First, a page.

Hinkley Point may be taking all the attention at present, but it is not the be all and end all of nuclear power in the UK. There is plenty more in the pipeline so, whatever happens in Somerset, progress can be made elsewhere. The UK’s Office for Nuclear Regulation aims to complete Generic Design Assessments for new reactors, the AP1000 and Advanced Boiling Water Reactor (ABWR), during 2017.
NuGen, jointly owned by Japan’s Toshiba and France’s Engie, is progressing with plans to build an AP1000 at Moorside in West Cumbria. At present, they are carrying out site assessment surveys, including geophysical surveys, geological age dating and some borehole drilling work, which must be completed before construction can begin. AP1000 reactors, designed by Westinghouse, are being planned in multiple countries worldwide, with the first plants scheduled to come online in China this year. There have been some delays on these world-first reactors, but not as serious as those in France and Finland for the European Pressurised Reactor (EPR) proposed for Hinkley.
Horizon, owned by Hitachi, are also continuing with their plans for an ABWR at Wylfa on Anglesey. Site development work is progressing, with plans to begin construction in 2018/9 and start generation in the mid 2020s. A total of four ABWRs have been constructed, all in Japan, and all completed on time and on budget. Following Fukushima, all nuclear plants were shut down and no ABWRs have yet re-opened, but three are being reviewed for re-opening and having nearby seismic faults assessed. Japan also had two ABWRs under construction before Fukushima. Work was suspended but has since re-started on both sites.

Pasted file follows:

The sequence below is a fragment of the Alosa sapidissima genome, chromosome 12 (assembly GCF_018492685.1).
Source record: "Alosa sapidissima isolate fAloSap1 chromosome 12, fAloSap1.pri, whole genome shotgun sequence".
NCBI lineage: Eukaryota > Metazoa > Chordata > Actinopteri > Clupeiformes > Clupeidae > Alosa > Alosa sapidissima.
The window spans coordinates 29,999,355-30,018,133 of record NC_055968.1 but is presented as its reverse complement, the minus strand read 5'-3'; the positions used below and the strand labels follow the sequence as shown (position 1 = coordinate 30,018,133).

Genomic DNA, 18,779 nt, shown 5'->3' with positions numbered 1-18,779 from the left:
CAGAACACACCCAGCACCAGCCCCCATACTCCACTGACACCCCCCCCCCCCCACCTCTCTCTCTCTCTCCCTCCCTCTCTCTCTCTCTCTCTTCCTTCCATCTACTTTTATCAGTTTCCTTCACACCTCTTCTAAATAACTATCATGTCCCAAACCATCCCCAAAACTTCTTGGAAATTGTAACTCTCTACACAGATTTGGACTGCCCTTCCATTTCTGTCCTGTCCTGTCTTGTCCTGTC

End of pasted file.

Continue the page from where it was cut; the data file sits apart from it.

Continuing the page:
These two projects are independent of Hinkley and should continue regardless of its fate. According to the Telegraph, a source close to the Horizon venture said “we know the government wants and needs nuclear to happen. All the questions over Hinkley, we’ve got answers to.” Neither of these reactors are currently reliant on Chinese finance. The Chinese investment is one speculated reason for the delay at Hinkley, with human rights and security both voiced as concerns. Additionally, neither of these projects are using a controversial EPR design, which has experienced delays and over-spends elsewhere.
In addition to these planned sites, there is also ongoing research and development into the next generation of advanced nuclear reactors. The Government promised, in Autumn 2015, an investment of £250 million over 5 years to develop the reactors of the future. This includes a competition to decide which small modular reactor or reactors should be demonstrated in the UK. Advanced reactors have the potential to be cheaper, even cleaner and even safer than current designs, and have added benefits such as the potential ability to use up spent fuel and the plutonium stockpile. (Weinberg Next Nuclear will soon be publishing a report on how to manage plutonium).
It is very important that the Government continues the advanced reactor programme and keeps nuclear as a priority in the UK’s clean energy mix. This will ensure the UK can benefit from safe, secure and sustainable nuclear energy for many years to come, regardless of decisions on Hinkley.